Hard choices must be made, as our president keeps reminding us even as he declines to make any himself, and I have made mine. Given the choice between toilet seats and the kiddie-porn study, I believe the nation will be better served by toilet seats. This is because it is quite impossible to see how it will be served in any way at all by the Justice Department study, if in fact "study" is not an entirely too charitable word by which to describe it. If what the people involved in this business are doing is "studying," then what on earth is it we were doing back there in college?

Well, if you must know, what we were doing was just what they are doing: Reading -- reading? -- dirty magazines. The difference is that we hid them behind copies of geology textbooks as we eyeballed them, while they're being paid by the federal government -- that's you and me, buddy, just in case you'd forgotten -- for doing the same thing. Under the direction of one Judith Reisman, who is described in a Washington Post news report as "a former songwriter for the 'Captain Kangaroo' television show," some seven full-time employes and 12 part-time data analysts are slaving away at the American University School of Education, working their way through all 660 issues of the three magazines. Why are they doing this, you may ask. In exquisite academic/bureaucratic jargon, the project description explains:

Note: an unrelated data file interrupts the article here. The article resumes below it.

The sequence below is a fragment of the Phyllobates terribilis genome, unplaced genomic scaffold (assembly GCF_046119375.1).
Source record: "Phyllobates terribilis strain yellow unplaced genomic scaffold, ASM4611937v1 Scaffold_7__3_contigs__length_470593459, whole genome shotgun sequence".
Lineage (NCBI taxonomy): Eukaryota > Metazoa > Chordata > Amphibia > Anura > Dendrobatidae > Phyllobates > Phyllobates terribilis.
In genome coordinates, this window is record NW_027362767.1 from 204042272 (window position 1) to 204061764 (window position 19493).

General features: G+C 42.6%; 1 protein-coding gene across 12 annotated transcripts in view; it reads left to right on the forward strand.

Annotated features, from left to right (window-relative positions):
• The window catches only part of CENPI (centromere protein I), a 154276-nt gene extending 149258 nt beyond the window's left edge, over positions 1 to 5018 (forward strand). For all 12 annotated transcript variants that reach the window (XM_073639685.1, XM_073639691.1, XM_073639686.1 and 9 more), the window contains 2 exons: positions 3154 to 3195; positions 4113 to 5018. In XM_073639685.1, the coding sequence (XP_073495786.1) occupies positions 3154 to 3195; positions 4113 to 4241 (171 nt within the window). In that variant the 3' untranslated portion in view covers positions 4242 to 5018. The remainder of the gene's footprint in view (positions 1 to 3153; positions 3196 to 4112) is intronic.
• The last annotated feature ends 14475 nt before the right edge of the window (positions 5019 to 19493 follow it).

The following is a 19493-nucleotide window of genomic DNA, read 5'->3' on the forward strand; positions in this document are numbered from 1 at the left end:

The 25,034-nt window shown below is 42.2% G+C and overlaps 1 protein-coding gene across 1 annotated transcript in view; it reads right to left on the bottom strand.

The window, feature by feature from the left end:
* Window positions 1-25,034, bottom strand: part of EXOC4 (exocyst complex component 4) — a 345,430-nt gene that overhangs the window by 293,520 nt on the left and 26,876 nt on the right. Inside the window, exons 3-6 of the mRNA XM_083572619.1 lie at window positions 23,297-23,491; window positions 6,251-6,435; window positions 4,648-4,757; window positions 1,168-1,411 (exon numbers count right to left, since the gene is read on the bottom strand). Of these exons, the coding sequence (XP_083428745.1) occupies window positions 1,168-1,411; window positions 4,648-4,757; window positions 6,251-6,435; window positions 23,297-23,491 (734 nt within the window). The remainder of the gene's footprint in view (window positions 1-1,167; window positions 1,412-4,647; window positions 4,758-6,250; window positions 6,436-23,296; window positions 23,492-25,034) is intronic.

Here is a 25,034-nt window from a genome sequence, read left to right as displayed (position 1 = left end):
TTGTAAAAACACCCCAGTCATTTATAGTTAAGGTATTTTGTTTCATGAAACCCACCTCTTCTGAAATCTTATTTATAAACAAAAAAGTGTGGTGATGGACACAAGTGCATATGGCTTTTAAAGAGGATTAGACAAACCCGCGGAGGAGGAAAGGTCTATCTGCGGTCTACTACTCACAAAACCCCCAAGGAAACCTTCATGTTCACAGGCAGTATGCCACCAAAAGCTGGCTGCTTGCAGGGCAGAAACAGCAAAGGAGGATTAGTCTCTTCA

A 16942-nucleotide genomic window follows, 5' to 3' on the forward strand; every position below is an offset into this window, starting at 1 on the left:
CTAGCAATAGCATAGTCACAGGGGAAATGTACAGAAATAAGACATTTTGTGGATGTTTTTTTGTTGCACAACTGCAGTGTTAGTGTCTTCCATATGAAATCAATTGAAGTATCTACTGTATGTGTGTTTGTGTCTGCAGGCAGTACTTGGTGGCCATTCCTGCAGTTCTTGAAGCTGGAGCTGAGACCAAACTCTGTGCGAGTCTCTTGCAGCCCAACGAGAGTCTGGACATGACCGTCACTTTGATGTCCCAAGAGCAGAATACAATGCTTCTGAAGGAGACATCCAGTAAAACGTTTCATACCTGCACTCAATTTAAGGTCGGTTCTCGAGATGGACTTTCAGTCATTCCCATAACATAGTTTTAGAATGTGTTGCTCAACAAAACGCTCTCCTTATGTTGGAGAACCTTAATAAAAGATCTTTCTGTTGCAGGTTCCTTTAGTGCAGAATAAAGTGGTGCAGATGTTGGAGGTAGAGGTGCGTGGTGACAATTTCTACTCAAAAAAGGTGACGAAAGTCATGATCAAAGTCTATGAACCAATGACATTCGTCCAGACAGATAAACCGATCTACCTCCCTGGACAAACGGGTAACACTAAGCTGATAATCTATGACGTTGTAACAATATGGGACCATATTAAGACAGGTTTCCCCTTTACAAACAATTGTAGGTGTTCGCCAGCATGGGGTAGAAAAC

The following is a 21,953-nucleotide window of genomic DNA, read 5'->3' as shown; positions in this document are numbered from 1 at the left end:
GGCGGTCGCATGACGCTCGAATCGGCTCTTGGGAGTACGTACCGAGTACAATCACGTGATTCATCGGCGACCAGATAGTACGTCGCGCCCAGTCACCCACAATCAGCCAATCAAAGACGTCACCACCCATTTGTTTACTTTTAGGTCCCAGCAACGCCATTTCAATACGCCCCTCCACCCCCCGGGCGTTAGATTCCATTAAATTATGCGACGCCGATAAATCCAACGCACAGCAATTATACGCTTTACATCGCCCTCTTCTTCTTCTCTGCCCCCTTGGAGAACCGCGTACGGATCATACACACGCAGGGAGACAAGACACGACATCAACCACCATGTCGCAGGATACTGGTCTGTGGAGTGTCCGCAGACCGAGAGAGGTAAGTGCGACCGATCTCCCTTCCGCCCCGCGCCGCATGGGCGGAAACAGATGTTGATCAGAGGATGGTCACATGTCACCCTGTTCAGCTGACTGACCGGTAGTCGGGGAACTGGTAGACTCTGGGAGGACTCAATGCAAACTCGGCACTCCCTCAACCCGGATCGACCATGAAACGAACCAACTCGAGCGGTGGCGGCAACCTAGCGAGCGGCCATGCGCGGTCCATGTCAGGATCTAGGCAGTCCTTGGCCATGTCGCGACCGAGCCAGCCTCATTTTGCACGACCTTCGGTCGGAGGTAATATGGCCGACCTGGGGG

"By analyzing the extent and nature of mainstream erotic-pornographic content, with special focus on child imagery, this research may be said to lay the foundation for future studies on the possible influence, or lack of influence, of erotica/pornography, with particular emphasis on issues of child exploitation: molestation, prostitution, incest, kidnaping, general juvenile delinquency and child pornography."

That's a heavy load to lay on the broad shoulders of Hugh Hefner, Bob Guccione and Larry Flynt, but the betting here is that unless we stop the project right now, that's just the load they're in for. The conclusion of this study is foregone, because it's precisely the conclusion the Reaganite fundamentalist constituency wants to hear: That all this terrible business of juvenile delinquency and sexual exploitation of children has nothing to do with dark undercurrents flowing everywhere in American society and everything to do with three magazines that nobody much likes except the hundreds of thousands of people who read them.